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 Dyeing Discussion
 Natural Dyes
 onion skins!?!
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Igel
New Pal

USA
16 Posts

Posted - 03/18/2005 :  06:23:08 AM  Show Profile Send Igel a Private Message
Helllllo,

Anyone out there? Appparently this is not a poplular area as there are almost no posts!

Anyway, my name is Sara and I'm a knitter-spinner-dyer. I use mostly acid dyes to wool, procion for cotton, etc, and have taken a natural dye course where I also learned quite a bit.

My Question is, has anyone used onion skins to dye before? I've been saving them for over a year since they take forever to weigh up to anything. What I'm wondering is, has anyone used more of the onino than just the crisp outer layer that peels off easily OR also used the next outer layer that's more thick getting closer to the onion smell. It would save time to use it as well, assuming it still works and doesn't smell horrid.

On a side note, have any of you onion skin savers been at the cash register when the skni comes off and the person working there is about to throw it out and you go, "Wait! I'll take that" and they give a look such none can describe....

I'm planning a dye garden this spring, so anyone who's interested can check in later.

Cheers,
Sara in MA

Atavistic
Permanent Resident

6604 Posts

Posted - 03/18/2005 :  06:39:06 AM  Show Profile  Visit Atavistic's Homepage Send Atavistic a Private Message
Yes, I have.

First, I just went to the grocery store and dug around in the bins and filled one of the plastic produce bags with purple onion skins that had fallen off already. Once the cashier realized there wasn't even an onion in there, she didn't charge me. The produce guy looked at me strangely and I just told him what I was doing and he thought I was brilliant. Why yes, I am, how kind of you to notice...

I stuck the skins in some cheesecloth, brought water to a boil, and soaked it overnight. It came out a lovely dark rusty shade.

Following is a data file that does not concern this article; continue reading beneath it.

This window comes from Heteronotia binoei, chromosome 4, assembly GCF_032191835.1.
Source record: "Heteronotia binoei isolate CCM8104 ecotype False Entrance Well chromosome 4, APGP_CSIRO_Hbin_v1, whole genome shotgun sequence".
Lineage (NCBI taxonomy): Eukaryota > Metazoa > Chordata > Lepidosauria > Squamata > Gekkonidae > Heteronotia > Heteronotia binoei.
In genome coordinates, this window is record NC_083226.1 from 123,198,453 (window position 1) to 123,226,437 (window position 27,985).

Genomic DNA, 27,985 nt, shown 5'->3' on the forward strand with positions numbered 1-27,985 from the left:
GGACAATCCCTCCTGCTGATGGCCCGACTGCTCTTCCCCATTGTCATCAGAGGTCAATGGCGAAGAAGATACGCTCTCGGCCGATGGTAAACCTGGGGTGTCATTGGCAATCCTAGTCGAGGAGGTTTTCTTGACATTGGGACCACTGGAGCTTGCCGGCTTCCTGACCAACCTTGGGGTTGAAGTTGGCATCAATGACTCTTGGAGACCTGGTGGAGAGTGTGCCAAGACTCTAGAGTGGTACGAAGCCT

I've also used copper pennies and ammonia. You mix pennies (pre-1982) and ammonia with a little water, dump the wool in it, stir daily and let sit, covered. Outside, preferably, because it smells of urine. You can get shades from a cupric green-blue to a dark grey to almost black. Very nice.

I haven't done anything with any of these dyed hanks yet, but the two actually looked nice next to each other, and I might do a stranded hat.

Amanda



“There is more than one way to burn a book. And the world is full of people running about with lit matches." Ray Bradbury
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shaggy
Permanent Resident

USA
4126 Posts

Posted - 03/18/2005 :  06:49:50 AM  Show Profile Send shaggy a Private Message
yes, I have used the skins from the white or yellow onions

you just want the outer layers they peel or fall off very easy

you will get a yellow (tea color) it really varies on the color you will get because of how much you will use
you do need a lot
I used vinegar as my mordant

[img]http://www.planetsmilies.com/smilies/animal/1/animal60.gif[/img][img]http://www.planetsmilies.com/smilies/animal/1/animal60.gif[/img][img]http://www.planetsmilies.com/smilies/animal/1/animal60.gif[/img] [img]http://www.planetsmilies.com/smilies/love/1/love62.gif[/img]

shaggy

Every day a peddler pulled his cart of wool from his home to the village market. It was a long trip. He had to travel around the perimeter of a large lake that was owned by the town tycoon, a modernday scrooge. One day during the winter the lake froze over. The peddler realized that he could cut off 2 miles from his trip if he crossed over the lake. He was spotted halfway across the lake by the tycoon. Scrooge came racing out of his mansion and screamed at the peddler, "I’ll be danged if I let anyone pull the wool over my ice!"
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Lanea
Permanent Resident

USA
5189 Posts

Posted - 03/18/2005 :  07:32:19 AM  Show Profile  Visit Lanea's Homepage Send Lanea a Private Message
I've used yellow onion skins too--it was one of my first dying projects. I was about 12. It smelled lovely, because I used more than just the outer paper (beause 12 year olds are very patient). And then I was barred from dying with onion skins unless it was warm enough for the windows to be open. I love Amanda's idea about raiding the onion bin at the grocery store for dye-fodder--keep it out of the landfills, neaten up the store, get free dyestuffs--that's a win-win situation.

FWIW, I'm planning on constructing a bit of a dyer's garden this year. I have the plot marked out and I'm getting ready to order plants. I'm not all that much more patient now than I was when I was 12, so I prefer to dye with herbacious dyes--the harvesting takes minutes rather than ages.

http://crazylaneas.blogspot.com/
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Crey
Seriously Hooked

827 Posts

Posted - 03/18/2005 :  07:39:29 AM  Show Profile Send Crey a Private Message
I have used onion skins also - I want to try to use them for some linen that someone spun for me - I'm not sure what to use as a mordant. I've also used butternuts (we have some big trees near us) and walnut hulls. I'm pretty new to dyeing but looking to learn a lot in the coming years - Crey

"Water that is too pure has no fish." -Ts'ai Ken T'an
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mokey
Permanent Resident

15375 Posts

Posted - 03/18/2005 :  09:10:28 AM  Show Profile Send mokey a Private Message
I use them for colouring Easter eggs.